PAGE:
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Container gardening of the pros | Growing a garden in Grow Bags

Growing plants is a simple affair, with a complex set of options. On one hand, gardening is a simple as putting a seed in the ground, and watching a plant grow. Those more experienced hands know that there is a lot more to the process of growing plants than setting a seed and walking away: The soil must be constructed correctly; there needs to be the right balance of nutrients for a plant's various growing stages; soil microorganisms need to be present and managed for the best results; watering needs to happen at the right time and in the correct amounts; plants should be started at various times in the late winter and spring; special precautions need to be taken when transplanting starts; and the list goes on. It seems the finer lens one uses to examine the process of growing plants, the more variables there are to balance.

One of the biggest decisions a grow must make is what sort of a container or bed the grower will use. Choices range from just planting in the ground with the soil available and hoping for the best to setting up an expensive large scale hydroponic operation. Many growers, both at home gardeners and professional cash crop growers, choose to grow a garden in some sort of container. Containers are easy to set up, the grower can choose exactly what media the plant grows in, nutrient loads are easy to mange, and smaller containers can be moved to the location that best suits the plant.

The traditional container for planting is a terracotta pot. Terracotta pottery is a low-fired earthenware, usually left unglazed. Production is simple, and terracotta pots are relatively inexpensive. The neutral brown color goes with most decorating schemes, and, as long as they are unbroken, terracotta pots can be used for years. Terracotta is a desirable potting material because it can hold, and slowly release water. There is a major downside, however. Terracotta pots, and their cheaper plastic counterparts, do not allow roots to breathe, often leading to a circling of the roots leading to a root-bound plant. Root-bound plants end up with long, un-branching roots that wind their way around and around the edge of a too-small container. the result is, somewhat counterintuitively, a reduction in root surface area, and plants that have a hard time taking up nutrients. The result is stunted growth, reduced production of fruits and flowers, and ultimately a premature death of the plant.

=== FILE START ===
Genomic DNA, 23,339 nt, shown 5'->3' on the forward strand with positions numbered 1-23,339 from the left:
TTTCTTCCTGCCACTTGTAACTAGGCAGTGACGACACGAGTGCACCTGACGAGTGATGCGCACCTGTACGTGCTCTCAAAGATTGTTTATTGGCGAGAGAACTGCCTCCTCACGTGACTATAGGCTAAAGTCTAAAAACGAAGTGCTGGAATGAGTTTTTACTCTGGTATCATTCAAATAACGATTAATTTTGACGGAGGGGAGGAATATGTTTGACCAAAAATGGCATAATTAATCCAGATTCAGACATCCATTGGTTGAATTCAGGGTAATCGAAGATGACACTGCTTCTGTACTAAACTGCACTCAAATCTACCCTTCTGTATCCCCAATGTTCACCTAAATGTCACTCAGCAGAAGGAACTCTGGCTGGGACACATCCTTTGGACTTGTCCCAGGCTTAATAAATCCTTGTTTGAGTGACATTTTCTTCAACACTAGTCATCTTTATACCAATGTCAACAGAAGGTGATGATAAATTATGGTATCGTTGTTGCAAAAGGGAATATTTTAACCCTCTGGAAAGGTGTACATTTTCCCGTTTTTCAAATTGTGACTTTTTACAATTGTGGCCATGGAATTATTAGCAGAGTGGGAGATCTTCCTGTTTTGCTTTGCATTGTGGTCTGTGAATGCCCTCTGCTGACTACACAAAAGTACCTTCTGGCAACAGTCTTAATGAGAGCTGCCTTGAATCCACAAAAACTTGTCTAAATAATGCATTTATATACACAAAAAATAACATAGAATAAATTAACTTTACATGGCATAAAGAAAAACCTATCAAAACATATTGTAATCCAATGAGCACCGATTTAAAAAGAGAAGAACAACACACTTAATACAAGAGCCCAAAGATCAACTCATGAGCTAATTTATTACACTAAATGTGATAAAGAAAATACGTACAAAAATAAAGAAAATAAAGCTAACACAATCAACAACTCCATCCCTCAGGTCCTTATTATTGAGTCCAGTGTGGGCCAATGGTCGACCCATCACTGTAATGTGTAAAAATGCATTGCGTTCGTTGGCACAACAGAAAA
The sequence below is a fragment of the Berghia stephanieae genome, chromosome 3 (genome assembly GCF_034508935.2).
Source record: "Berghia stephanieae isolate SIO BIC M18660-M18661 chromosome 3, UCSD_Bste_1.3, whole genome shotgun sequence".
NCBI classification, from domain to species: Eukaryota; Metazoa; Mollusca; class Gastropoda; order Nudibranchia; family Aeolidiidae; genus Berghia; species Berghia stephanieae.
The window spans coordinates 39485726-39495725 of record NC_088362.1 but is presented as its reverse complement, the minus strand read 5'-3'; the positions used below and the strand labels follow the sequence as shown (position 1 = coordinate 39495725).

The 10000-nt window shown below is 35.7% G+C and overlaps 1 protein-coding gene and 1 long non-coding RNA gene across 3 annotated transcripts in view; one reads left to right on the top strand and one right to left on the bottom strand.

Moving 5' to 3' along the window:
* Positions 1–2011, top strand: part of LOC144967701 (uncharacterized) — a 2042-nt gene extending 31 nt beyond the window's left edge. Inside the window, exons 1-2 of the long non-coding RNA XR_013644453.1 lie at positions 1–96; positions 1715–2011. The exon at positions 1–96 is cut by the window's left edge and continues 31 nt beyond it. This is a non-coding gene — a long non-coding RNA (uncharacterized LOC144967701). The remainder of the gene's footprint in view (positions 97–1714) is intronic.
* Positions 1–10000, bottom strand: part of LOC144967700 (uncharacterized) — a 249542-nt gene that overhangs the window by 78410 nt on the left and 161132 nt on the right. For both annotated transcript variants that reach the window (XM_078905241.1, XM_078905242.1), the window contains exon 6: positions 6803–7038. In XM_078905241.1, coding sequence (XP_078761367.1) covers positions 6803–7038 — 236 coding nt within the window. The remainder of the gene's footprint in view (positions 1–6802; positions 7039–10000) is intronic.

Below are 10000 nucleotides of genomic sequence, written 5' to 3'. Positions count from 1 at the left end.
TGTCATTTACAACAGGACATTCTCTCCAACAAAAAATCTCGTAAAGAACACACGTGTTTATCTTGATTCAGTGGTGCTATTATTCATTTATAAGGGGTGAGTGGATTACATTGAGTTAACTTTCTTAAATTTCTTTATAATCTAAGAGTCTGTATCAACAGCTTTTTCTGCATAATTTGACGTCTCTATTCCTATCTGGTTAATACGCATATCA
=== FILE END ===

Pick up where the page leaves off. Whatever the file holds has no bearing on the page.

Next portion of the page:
A root-bound houseplant due to terracotta pot


One of the best answers to a rigid container for growing, is the use of a flexible, usually fabric, bag. Many commercial growers have been using some form of grow bags for years. Grow bags, traditionally made of felt or other unwoven material, are a durable option. They are easier to store out of season than pots. Grow bags are flexible and are much more durable in a garden. One of the issues with the traditional felt grow bags is that, when saturated with water, they do not allow for airflow. It is then imperative for the grower to closely monitor soil moisture levels and time watering and application of liquid fertilizers very closely. Too much moisture can lead to unwanted levels of mold, mildew, and algae. Mold, mildew and algae can rob your plants of valuable nutrients and oxygen. The wet material does not allow air to pass through the root structure freely.